Last week, Nigel Farage, leader of the UK Independence Party, said the UK’s handgun ban should be repealed. Coming at the end of a week where Farage had turned himself into a political punchbag, this prompted almost every newspaper in the land to publish articles scorning him for his stupidity, writes Gareth Corfield.
Except and I know I won’t be popular for saying this Farage was right.
He’s wrong about an awful lot of things (and I don’t support UKIP), but he hit the nail on the head by branding the 1997 ban “crackers”.
To be granted a firearm certificate in the UK your details are checked against a whole load of state databases this isn’t just a Disclosure Scotland paper exercise, we’re talking counter-terror, medical and Special Branch and interviewed by the police before they decide whether you are a fit person to be trusted with firearms.
This is more or less the same system that was in force when Dunblane murderer Thomas Hamilton renewed his firearm certificate in 1992. A detective sergeant recommended that Hamilton’s renewal be refused. Indeed, Hamilton’s pistol club secretary told the police the same thing. Both were overruled.
We all know what Hamilton went on to do. I shan’t dwell on that, beyond saying that all the laws in the world are useless if the people who enforce them choose not to.
Now, people think that the pistol ban makes us all safer. It actually had the opposite effect; in the six years after the ban, the number of recorded gun crimes doubled. More to the point, the pistol ban does not apply to Northern Ireland, yet crimes committed with legally-owned handguns in the Province are all but non-existent.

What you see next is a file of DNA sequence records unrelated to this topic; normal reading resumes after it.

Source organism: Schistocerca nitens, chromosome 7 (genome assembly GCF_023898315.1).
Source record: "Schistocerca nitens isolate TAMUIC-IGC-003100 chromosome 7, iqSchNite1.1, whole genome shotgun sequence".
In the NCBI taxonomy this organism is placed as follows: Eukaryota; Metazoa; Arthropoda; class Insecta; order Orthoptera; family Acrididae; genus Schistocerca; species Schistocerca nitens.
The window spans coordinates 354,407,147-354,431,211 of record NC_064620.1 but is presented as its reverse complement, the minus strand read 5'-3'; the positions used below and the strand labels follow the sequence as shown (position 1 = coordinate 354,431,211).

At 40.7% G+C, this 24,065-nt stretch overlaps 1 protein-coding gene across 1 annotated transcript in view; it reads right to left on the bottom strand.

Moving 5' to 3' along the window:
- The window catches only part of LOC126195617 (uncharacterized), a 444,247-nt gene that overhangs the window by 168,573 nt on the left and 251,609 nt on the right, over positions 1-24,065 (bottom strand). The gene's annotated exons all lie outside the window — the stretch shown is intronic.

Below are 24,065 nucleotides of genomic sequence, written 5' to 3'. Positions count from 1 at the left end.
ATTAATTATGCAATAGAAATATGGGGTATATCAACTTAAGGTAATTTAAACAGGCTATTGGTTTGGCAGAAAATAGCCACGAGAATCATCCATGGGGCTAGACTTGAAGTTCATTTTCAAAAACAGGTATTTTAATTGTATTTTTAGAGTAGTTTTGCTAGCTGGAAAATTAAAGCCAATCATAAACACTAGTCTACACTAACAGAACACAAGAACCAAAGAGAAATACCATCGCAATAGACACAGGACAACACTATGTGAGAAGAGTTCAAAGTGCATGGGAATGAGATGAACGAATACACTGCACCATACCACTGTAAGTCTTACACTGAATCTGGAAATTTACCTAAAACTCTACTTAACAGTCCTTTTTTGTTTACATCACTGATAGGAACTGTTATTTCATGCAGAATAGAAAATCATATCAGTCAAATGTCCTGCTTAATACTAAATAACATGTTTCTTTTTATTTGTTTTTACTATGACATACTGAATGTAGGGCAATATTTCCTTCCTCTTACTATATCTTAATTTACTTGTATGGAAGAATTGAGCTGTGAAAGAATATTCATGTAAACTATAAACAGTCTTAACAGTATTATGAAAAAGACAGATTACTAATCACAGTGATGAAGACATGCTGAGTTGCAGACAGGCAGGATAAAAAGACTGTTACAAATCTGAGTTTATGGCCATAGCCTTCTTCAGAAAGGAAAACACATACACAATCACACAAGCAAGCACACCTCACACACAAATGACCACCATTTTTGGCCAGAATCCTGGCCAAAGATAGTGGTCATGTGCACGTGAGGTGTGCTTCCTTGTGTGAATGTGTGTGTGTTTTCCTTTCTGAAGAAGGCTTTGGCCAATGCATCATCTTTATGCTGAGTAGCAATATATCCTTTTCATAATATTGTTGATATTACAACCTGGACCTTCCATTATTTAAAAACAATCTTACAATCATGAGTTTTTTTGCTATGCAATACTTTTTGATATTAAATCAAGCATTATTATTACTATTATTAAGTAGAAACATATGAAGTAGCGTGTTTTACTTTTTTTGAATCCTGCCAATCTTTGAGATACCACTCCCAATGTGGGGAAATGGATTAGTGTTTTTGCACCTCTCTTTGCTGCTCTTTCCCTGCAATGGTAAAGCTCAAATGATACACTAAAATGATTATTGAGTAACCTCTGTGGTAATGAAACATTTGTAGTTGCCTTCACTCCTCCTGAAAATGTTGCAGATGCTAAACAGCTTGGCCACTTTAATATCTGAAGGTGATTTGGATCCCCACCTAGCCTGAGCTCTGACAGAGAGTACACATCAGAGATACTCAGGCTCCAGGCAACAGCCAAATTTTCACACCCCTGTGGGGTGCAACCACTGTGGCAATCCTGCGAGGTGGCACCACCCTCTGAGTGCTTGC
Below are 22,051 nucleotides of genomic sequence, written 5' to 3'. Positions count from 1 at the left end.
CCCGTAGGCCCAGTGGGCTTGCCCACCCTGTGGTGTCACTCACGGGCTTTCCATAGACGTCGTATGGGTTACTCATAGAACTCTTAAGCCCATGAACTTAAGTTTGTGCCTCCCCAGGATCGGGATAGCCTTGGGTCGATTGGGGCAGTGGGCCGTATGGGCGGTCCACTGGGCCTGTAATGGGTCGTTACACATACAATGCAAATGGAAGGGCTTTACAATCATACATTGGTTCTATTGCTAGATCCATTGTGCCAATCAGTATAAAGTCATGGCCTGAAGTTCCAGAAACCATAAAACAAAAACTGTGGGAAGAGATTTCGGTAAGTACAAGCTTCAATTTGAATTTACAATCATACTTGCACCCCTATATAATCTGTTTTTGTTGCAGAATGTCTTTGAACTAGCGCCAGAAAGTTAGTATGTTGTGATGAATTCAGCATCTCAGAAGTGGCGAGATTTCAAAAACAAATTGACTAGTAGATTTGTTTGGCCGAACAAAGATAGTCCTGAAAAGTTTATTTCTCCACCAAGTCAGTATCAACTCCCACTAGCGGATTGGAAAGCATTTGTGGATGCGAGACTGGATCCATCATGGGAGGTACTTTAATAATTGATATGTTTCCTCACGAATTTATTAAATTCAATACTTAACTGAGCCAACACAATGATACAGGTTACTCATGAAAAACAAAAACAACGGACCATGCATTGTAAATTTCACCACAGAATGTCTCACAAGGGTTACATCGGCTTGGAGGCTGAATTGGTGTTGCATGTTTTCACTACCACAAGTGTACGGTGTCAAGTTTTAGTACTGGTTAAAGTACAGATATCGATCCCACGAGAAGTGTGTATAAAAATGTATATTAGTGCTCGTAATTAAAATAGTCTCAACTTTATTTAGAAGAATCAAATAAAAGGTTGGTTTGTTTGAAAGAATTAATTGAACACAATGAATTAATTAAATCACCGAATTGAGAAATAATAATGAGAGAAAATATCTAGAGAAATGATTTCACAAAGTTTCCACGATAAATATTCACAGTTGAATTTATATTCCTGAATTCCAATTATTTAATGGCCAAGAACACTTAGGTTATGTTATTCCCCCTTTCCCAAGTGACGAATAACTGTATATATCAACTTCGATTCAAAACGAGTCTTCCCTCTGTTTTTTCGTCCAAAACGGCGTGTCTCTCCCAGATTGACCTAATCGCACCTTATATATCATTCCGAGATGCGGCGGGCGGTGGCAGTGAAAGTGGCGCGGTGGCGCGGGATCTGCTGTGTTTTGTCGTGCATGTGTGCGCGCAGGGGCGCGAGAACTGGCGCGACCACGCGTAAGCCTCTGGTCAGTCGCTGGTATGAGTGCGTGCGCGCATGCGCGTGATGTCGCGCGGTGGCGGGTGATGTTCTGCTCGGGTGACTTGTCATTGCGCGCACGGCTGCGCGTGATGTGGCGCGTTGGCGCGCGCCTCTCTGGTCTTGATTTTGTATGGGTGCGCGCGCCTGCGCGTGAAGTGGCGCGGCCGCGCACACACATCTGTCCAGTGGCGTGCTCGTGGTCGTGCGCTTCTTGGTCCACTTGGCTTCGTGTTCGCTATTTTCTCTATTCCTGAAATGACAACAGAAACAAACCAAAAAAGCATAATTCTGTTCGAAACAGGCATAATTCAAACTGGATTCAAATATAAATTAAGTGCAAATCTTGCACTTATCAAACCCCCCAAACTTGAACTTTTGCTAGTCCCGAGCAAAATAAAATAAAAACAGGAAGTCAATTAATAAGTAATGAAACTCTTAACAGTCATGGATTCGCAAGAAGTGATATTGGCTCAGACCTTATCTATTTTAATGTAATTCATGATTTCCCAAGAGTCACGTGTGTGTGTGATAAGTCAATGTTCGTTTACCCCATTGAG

Does this not tell you that the pistol ban was, as Farage says, “kneejerk legislation” which didn’t make any positive difference to gun crime levels?
Shooting is a popular and growing sport in the UK. It contributes more than £1.6 billion to the economy and is one of the very few sports where men and women compete on an equal footing.
In the competition world there are events for disabled competitors, the young and the old, all across different disciplines. Indeed, the BBC’s Young Sports Personality of 2013 was 16-year-old Amber Hill, a clay pigeon shooter who jointly holds the world record score for skeet shooting.
The pistol ban does directly harm lawful shooters by forcing pistol marksmen to train abroad. Unsurprisingly, this negatively affects our international pistol teams when it comes to competitions such as the Olympics and the Commonwealth Games, thus damaging our chances of medals at Glasgow 2014.
More importantly, the pistol ban criminalises a sport practised by law-abiding folk who present no threat to anyone.
We have processes to weed out unsuitable people all we want is to practise our sport as peacefully and safely as possible.
* Gareth Corfield is a journalist and target shooter who has represented Great Britain